What Should You Know Before Separating from Your Spouse?

Divorce lawyer with clients signing papers

When you’re facing a situation where you think you’d like to end your marriage, you can consider a separation rather than a divorce, at least initially. 

You can informally separate, where you try living separately for a while to see how it goes or whether you can work on certain issues. 

You can also legally separate, which is similar to a divorce in many ways. 

The following are some of the things you should know before going through a separation from your spouse. 

Types of Separation

Separation isn’t the same as a divorce, even if you legally separate, meaning you get a judgment of separation. Separation means you live apart, but you are still legally married until you receive a judgment of divorce.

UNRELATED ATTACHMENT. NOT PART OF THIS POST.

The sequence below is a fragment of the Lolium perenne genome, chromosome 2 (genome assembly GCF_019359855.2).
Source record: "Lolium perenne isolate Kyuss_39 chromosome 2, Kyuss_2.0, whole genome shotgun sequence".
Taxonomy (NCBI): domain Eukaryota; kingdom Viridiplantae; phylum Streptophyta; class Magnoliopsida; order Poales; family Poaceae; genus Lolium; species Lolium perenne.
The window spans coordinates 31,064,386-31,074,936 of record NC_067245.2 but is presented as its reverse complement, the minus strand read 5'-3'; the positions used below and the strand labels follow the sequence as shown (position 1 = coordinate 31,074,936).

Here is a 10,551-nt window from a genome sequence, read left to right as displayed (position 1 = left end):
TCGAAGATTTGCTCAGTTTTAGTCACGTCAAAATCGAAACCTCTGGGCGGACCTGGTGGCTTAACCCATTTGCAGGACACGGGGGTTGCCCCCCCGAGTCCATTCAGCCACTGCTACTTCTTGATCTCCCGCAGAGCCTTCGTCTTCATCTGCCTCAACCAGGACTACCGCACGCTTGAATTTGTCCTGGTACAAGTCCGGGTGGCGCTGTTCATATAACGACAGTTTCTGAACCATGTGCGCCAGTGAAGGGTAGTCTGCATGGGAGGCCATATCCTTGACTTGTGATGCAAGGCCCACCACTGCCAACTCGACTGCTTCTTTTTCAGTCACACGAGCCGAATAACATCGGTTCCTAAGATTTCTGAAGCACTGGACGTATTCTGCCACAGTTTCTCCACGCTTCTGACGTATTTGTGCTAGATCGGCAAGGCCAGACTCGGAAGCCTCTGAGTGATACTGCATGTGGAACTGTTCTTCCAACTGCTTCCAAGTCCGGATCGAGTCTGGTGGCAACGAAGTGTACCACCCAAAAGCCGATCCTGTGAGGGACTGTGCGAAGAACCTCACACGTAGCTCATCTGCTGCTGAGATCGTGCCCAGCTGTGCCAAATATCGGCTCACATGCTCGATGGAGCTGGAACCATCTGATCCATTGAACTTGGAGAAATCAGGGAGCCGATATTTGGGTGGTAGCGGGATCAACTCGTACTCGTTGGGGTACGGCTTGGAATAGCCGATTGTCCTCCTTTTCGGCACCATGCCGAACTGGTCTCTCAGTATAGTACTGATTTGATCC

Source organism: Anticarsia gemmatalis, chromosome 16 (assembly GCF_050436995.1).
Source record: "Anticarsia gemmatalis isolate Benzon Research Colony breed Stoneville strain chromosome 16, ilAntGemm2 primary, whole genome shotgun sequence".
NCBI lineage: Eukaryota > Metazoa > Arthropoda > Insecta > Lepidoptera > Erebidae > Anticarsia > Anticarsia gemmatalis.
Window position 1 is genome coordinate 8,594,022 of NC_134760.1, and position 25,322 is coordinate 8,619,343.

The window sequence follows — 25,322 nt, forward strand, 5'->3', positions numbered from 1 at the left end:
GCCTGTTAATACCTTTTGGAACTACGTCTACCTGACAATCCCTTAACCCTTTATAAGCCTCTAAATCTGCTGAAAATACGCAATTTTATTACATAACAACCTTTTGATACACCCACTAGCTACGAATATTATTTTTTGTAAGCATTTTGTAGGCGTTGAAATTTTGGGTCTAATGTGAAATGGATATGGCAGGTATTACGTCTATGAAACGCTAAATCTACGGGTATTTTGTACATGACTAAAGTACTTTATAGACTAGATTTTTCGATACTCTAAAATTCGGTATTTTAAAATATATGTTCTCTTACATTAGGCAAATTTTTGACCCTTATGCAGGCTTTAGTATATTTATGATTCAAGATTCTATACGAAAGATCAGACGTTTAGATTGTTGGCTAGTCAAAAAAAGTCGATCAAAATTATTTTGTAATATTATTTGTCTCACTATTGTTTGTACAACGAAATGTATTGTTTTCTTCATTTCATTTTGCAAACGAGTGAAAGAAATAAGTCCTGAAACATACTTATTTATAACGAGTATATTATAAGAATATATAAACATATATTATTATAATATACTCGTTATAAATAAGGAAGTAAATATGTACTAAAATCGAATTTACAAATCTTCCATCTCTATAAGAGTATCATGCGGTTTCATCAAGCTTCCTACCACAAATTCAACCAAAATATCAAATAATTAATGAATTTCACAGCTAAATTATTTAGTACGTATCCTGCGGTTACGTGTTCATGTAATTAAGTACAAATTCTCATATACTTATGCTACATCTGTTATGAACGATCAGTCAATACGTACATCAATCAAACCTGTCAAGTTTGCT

A legal separation doesn’t end a marriage, but it does impact the financial responsibilities that you and your spouse share before you divorce.

There are three types of separation—trial, permanent and legal. In many states, only legal separation affects your legal status, but all three categories can impact your legal rights. 

During a trial separation, not that much changes. You just may be living apart and taking a break from your relationship. 

All the marital property laws still apply, and a court treats any money earned during this time, or things that you buy, as property that a married person acquires. That means even if you’re living apart, if you were to buy property, for example, it’s jointly owned by both you and your spouse.